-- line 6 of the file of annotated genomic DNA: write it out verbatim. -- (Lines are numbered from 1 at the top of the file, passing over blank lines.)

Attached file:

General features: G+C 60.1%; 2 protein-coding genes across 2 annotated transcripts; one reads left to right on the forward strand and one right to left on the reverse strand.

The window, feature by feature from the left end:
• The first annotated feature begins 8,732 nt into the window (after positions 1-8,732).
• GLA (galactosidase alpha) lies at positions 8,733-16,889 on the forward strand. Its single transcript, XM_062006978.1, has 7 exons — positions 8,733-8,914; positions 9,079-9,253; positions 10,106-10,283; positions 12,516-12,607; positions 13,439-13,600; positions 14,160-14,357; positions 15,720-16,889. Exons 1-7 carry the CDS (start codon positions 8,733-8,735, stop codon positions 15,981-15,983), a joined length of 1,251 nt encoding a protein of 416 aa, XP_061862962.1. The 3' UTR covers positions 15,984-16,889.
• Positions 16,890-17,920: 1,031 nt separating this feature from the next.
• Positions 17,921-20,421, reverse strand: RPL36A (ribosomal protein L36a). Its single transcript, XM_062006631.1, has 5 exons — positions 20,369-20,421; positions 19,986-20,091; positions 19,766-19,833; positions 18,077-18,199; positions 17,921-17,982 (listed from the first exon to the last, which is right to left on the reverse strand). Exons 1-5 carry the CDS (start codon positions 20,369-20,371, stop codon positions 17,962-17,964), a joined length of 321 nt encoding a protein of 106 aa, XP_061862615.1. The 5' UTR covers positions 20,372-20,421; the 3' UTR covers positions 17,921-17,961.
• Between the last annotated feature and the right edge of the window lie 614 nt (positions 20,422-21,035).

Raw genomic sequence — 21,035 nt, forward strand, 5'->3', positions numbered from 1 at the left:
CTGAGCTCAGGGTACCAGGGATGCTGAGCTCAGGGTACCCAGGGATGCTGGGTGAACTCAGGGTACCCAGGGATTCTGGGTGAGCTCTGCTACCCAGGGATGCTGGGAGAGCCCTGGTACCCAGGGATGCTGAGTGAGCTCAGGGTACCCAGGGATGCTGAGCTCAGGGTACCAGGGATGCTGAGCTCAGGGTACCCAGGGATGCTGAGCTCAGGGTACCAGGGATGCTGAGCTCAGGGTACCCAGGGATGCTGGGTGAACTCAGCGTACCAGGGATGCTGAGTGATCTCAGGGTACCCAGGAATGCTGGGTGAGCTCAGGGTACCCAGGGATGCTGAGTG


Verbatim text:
• Positions 17,921-20,421, reverse strand: RPL36A (ribosomal protein L36a). Its single transcript, XM_062006631.1, has 5 exons — positions 20,369-20,421; positions 19,986-20,091; positions 19,766-19,833; positions 18,077-18,199; positions 17,921-17,982 (listed from the first exon to the last, which is right to left on the reverse strand). Exons 1-5 carry the CDS (start codon positions 20,369-20,371, stop codon positions 17,962-17,964), a joined length of 321 nt encoding a protein of 106 aa, XP_061862615.1. The 5' UTR covers positions 20,372-20,421; the 3' UTR covers positions 17,921-17,961.